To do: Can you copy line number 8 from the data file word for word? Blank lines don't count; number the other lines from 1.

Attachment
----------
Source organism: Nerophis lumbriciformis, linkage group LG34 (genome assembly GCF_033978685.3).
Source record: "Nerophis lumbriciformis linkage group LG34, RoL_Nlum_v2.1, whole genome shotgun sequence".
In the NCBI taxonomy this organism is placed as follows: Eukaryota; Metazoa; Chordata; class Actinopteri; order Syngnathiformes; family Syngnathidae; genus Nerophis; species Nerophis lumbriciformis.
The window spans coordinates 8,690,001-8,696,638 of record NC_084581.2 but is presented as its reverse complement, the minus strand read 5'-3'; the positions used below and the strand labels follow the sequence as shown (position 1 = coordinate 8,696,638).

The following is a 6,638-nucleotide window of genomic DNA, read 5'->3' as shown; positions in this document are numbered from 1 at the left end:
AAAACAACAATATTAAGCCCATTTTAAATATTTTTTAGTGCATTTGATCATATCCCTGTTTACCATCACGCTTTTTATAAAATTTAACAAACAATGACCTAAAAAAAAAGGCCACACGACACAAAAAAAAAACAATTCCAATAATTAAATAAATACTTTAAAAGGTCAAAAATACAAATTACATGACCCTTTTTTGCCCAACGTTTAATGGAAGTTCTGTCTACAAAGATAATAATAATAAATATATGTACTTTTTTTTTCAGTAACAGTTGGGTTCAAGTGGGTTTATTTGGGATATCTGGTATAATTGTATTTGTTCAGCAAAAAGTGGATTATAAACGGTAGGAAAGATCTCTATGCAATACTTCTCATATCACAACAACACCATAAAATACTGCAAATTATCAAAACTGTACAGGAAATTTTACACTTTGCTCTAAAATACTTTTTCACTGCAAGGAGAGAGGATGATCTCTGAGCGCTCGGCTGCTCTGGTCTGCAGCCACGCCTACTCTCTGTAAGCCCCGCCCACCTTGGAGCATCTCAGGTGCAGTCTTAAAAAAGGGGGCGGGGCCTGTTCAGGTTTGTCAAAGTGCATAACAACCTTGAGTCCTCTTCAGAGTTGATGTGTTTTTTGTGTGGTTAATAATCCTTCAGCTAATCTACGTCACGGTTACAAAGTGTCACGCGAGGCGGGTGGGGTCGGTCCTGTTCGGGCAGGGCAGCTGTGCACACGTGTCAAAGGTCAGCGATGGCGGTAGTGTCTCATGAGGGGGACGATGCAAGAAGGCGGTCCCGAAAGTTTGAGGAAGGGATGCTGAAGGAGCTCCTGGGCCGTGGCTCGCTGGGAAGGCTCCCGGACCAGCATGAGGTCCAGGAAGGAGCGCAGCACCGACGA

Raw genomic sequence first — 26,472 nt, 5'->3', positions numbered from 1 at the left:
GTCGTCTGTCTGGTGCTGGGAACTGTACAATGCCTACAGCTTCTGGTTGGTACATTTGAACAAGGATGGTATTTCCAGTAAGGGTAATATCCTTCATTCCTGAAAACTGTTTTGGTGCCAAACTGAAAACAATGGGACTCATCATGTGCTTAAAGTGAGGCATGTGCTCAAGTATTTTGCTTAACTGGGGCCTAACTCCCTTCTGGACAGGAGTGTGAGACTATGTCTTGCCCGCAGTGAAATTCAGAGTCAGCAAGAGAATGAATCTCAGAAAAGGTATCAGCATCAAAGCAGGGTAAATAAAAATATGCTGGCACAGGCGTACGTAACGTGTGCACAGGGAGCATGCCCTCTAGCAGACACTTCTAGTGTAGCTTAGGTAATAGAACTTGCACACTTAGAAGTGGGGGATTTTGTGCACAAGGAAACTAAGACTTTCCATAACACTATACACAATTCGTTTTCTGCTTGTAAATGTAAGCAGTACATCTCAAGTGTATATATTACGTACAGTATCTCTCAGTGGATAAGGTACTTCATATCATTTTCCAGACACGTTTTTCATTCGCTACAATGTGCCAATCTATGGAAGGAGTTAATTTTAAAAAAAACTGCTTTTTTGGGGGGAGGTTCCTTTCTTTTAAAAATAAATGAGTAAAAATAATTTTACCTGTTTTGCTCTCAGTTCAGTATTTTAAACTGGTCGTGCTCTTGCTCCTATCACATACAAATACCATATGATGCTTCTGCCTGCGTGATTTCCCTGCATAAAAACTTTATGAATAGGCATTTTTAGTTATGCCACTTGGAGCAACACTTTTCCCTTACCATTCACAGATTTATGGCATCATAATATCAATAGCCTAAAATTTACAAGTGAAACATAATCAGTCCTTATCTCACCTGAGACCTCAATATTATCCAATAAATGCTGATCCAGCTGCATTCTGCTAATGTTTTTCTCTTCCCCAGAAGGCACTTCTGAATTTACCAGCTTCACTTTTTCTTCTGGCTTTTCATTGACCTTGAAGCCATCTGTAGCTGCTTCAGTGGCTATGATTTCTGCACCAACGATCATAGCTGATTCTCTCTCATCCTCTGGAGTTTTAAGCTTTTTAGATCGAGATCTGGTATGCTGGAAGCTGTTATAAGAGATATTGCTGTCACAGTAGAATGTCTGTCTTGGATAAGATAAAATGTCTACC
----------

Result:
GTCGTCTGTCTGGTGCTGGGAACTGTACAATGCCTACAGCTTCTGGTTGGTACATTTGAACAAGGATGGTATTTCCAGTAAGGGTAATATCCTTCATTCCTGAAAACTGTTTTGGTGCCAAACTGAAAACAATGGGACTCATCATGTGCTTAAAGTGAGGCATGTGCTCAAGTATTTTGCTTAACTGGGGCCTAACTCCCTTCTGGACAGGAGTGTGAGACTATGTCTTGCCCGCAGTGAAATTCAGAGTCAGCAAGAGAATGAATCTCAGAAAAGGTATCAGCATCAAAGCAGGGTAAATAAAAATATGCTGGCACAGGCGTACGTAACGTGTGCACAGGGAGCATGCCCTCTAGCAGACACTTCTAGTGTAGCTTAGGTAATAGAACTTGCACACTTAGAAGTGGGGGATTTTGTGCACAAGGAAACTAAGACTTTCCATAACACTATACACAATTCGTTTTCTGCTTGTAAATGTAAGCAGTACATCTCAAGTGTATATATTACGTACAGTATCTCTCAGTGGATAAGGTACTTCATATCATTTTCCAGACACGTTTTTCATTCGCTACAATGTGCCAATCTATGGAAGGAGTTAATTTTAAAAAAAACTGCTTTTTTGGGGGGAGGTTCCTTTCTTTTAAAAATAAATGAGTAAAAATAATTTTACCTGTTTTGCTCTCAGTTCAGTATTTTAAACTGGTCGTGCTCTTGCTCCTATCACATACAAATACCATATGATGCTTCTGCCTGCGTGATTTCCCTGCATAAAAACTTTATGAATAGGCATTTTTAGTTATGCCACTTGGAGCAACACTTTTCCCTTACCATTCACAGATTTATGGCATCATAATATCAATAGCCTAAAATTTACAAGTGAAACATAATCAGTCCTTATCTCACCTGAGACCTCAATATTATCCAATAAATGCTGATCCAGCTGCATTCTGCTAATGTTTTTCTCTTCCCCAGAAGGCACTTCTGAATTTACCAGCTTCACTTTTTCTTCTGGCTTTTCATTGACCTTGAAGCCATCTGTAGCTGCTTCAGTGGCTATGATTTCTGCACCAACGATCATAGCTGATTCTCTCTCATCCTCTGGAGTTTTAAGCTTTTTAGATCGAGATCTGGTATGCTGGAAGCTGTTATAAGAGATATTGCTGTCACAGTAGAATGTCTGTCTTGGATAAGATAAAATGTCTACC